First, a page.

Unlike Giants of the Earth, illustrations in The Real Monsters are entirely supplied by Steve Kirk, and (given their age) they're mostly of a very high standard. The front cover is an excellent start, with an animal that, for all its toothiness, exerts a quiet, calculating menace (as opposed to roaring in your face and making a song and dance of things). Kirk clearly put the effort in to research what he was drawing. Perhaps most laudably, Kirk's work avoids blatant copycatting, particularly of John Sibbick, whose Normanpedia work provided the template du jour for many dinosaur illustrations in the early '90s. Where it's dated, it's mostly because the science has moved on - most obviously, there are those bothersome theropod forelimbs.
As it's one of the oldest known large carnivores, in addition to having a really cool-looking head that's loads of fun to illustrate, Dilophosaurus makes an appearance early on in the book. The animal is depicted lunging hungrily at The Coelophysid Formerly Known as Syntarsus (but now formally known as Megapnosaurus), which might be a little too old to have lived alongside it. Never mind - without the label, one can just imagine it's a generic coelophysoid, or maybe even a juvenile Dilophosaurus (the bastard!). The Dilophosaurus' tooth row seems to go a little too far back, and there's something a little off about its hind limbs that I can't quite put my finger on, but it's a decent illustration nevertheless - Kirk certainly has a flair for stylish colour schemes and patterns. It's also a relief to see a Dilophosaurus illustration from the early '90s in which it's engaging in a bit of actual Active Predation, given that many of the books I read back then claimed the animal's dainty lower jaw would have put it in peril during a fight.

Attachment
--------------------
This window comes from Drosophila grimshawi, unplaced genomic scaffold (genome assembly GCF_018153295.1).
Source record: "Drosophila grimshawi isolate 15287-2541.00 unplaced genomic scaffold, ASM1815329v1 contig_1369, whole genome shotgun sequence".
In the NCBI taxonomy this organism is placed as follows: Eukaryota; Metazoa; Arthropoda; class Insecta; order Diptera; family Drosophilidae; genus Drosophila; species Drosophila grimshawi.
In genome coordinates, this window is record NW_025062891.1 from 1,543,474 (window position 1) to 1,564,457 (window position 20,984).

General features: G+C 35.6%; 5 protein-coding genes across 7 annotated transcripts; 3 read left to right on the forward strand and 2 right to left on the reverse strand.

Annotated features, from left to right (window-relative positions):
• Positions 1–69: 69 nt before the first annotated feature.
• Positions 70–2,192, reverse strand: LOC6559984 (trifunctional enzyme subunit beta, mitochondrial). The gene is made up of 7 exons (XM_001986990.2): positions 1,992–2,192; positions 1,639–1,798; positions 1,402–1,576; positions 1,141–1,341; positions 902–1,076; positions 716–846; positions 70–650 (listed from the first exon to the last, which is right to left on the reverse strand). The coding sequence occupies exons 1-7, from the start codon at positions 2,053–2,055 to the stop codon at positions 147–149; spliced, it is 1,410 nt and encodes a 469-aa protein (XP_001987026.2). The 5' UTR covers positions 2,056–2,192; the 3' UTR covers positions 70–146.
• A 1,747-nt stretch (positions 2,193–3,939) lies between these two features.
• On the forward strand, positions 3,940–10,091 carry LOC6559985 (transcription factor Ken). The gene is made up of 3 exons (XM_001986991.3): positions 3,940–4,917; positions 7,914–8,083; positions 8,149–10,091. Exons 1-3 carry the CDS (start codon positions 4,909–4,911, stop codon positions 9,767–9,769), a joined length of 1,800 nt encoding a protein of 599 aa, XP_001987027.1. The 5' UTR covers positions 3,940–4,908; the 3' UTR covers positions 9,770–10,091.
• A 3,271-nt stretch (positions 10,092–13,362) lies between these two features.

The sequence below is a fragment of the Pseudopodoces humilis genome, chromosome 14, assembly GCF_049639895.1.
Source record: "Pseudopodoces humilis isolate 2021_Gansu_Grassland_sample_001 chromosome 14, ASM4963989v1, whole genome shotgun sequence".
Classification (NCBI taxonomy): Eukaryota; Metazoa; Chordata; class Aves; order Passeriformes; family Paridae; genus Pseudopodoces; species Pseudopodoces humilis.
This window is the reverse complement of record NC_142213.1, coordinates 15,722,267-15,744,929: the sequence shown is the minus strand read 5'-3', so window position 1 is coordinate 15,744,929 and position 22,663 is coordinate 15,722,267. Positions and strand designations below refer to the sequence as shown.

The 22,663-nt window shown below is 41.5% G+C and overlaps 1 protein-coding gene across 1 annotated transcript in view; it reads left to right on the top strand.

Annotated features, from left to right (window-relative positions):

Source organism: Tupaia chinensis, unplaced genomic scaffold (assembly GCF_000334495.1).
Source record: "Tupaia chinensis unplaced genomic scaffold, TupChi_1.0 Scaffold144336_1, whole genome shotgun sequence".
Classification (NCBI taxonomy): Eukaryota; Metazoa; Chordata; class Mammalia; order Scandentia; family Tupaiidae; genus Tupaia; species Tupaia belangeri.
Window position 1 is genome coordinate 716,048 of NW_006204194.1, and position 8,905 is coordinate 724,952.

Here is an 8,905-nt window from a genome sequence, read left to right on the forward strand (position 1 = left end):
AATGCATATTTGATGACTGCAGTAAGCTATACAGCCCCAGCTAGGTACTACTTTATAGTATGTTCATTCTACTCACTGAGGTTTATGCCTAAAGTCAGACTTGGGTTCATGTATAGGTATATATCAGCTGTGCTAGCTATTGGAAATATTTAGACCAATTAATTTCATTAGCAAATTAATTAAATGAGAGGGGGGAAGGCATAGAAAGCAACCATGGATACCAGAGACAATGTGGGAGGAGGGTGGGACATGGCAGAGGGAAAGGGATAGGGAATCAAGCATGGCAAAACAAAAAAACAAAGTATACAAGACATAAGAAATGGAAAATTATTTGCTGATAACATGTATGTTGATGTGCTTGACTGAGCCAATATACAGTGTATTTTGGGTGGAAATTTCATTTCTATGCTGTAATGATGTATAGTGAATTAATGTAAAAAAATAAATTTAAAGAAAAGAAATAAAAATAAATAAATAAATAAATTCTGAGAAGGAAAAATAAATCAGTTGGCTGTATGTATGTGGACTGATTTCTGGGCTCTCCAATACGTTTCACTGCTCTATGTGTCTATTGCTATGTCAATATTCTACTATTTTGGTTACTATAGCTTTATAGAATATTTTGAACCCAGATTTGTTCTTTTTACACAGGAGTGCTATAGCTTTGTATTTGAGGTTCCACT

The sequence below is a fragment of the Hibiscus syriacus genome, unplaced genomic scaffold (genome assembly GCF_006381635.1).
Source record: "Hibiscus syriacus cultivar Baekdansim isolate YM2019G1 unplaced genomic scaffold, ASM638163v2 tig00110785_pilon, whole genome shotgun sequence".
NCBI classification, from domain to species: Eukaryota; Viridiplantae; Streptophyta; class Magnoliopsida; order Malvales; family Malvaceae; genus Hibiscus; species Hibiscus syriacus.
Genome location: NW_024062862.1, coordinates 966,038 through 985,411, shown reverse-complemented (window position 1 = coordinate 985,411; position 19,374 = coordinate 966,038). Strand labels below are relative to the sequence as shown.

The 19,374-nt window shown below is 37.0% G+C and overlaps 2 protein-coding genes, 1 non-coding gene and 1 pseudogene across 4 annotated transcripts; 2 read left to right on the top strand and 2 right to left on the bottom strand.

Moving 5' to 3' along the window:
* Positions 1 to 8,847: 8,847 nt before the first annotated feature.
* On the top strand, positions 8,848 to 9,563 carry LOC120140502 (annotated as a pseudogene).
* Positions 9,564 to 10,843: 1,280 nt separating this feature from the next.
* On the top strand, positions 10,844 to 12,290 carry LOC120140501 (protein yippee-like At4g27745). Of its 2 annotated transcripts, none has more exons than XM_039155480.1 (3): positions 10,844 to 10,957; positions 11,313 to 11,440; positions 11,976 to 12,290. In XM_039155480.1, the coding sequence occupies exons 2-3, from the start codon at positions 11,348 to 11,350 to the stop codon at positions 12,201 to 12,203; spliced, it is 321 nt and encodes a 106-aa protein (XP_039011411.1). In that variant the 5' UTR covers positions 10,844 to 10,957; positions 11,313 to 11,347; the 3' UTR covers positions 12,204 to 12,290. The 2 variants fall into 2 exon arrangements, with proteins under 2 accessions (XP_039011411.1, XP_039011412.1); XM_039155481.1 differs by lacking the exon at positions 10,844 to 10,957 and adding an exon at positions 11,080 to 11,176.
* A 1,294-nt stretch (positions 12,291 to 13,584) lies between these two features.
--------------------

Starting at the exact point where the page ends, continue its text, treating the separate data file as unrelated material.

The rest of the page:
The next theropod to appear is Allosaurus, and while the scene is less action-packed, it's clear from the animal's appearance that Kirk was paying close attention to the animal's skeleton. The trope is pretty much dead now, but for decades Allosaurus was popularly depicted without its characteristic head ornamentation, probably 'cos the artists found it easier to stick a lizardy bonce on and call it a day, and nobody cared that much. Here, at last, Allosaurus actually bloody well looks like Allosaurus in a children's book. Its skininess may be bordering on Kishian, but you've got to admire Kirk's effort.
Incidentally, the prey item here is Camptosaurus. Dougal Dixon is a little unkind about this popular allosaur-fodder (my emphasis):
"A 90-centimetre-long head, with jaws open wide and armed with saw-like teeth, bites into the thigh of a young Camptosaurus...Making no more than a panicking hiss sound, for its tiny brain cannot sense pain, the unfortunate animal collapses on its belly in the dust.""What's that mysterious crunching sound? Oh, whoops, I'm dead. What a pickle."
The book isn't all slavering carnivores, of course (much as my inner ten-year-old wishes it was), and here we have none other than Brachiosaurus, allowed to indulge in doing no more than standing around eating pine needles in a beautifully lit forest. I like the fleshiness of this sauropod, which seems to stay just on the right side of 'rotund megafatty', as well as the shading and clever use of gigantic trees that dwarf even the dinosaur, without diminishing its presence in the scene.
It's obvious why Brachiosaurus would make an appearance in a book dedicated to the biggest, most impressive dinosaurs, but not so much Iguanodon. While certainly massive when compared with most modern animals, there were a great many other ornithopods that rivalled and even exceeded it in size, and often threw crazy crests into the bargain - none of which appear here. I guess it's an obligatory inclusion in a Dougal Dixon book. In any case, this page is handy for demonstrating the layout of the book, with each animal receiving a boxout (often with a really ugly illustration, although not so much here) outlining key facts. We also see the legacy of the tongue lol-ol-olling Iguanodon trope from earlier decades in the okapi comparison. Fortunately, Kirk's lovely, mysterious, moonlit Iguanodon keep their tongues firmly inside their mouths, rather than go all Miley Cyrus on us.